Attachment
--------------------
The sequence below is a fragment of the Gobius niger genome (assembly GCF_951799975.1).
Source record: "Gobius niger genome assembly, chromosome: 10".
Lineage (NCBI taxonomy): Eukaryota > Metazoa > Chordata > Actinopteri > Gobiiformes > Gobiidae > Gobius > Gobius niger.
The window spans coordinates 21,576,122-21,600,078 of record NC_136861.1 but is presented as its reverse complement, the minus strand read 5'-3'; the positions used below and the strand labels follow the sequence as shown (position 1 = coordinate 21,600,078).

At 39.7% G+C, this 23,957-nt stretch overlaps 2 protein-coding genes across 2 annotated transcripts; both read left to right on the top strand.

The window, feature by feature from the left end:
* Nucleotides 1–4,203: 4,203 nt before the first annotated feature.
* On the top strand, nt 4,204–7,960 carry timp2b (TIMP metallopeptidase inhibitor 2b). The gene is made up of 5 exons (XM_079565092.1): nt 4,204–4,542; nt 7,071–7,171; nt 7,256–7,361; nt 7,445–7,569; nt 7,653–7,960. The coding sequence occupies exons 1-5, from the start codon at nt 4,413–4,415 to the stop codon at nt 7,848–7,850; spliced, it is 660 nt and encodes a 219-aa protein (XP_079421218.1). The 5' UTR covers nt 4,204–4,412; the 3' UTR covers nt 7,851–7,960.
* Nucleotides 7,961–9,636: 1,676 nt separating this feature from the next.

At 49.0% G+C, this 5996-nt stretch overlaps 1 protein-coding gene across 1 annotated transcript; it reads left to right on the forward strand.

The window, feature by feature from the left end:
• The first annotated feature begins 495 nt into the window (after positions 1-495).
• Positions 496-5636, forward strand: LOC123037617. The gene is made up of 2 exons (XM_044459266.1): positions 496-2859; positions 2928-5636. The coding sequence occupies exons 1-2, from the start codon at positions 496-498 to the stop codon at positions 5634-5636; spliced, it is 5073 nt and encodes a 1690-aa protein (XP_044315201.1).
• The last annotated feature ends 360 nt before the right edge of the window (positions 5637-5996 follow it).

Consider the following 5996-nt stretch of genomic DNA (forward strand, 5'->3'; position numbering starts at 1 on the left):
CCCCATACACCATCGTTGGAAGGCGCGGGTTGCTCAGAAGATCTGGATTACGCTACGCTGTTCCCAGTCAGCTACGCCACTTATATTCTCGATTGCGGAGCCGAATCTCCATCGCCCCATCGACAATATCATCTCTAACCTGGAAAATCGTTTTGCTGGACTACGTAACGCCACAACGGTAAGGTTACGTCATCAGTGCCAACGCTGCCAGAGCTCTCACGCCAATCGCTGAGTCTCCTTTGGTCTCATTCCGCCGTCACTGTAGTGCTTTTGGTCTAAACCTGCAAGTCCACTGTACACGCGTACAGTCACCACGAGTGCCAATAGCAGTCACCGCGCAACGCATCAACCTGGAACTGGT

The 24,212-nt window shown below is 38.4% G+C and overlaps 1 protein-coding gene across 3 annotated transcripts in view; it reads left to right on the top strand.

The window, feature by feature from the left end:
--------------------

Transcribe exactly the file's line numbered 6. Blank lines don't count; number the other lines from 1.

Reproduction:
The window, feature by feature from the left end: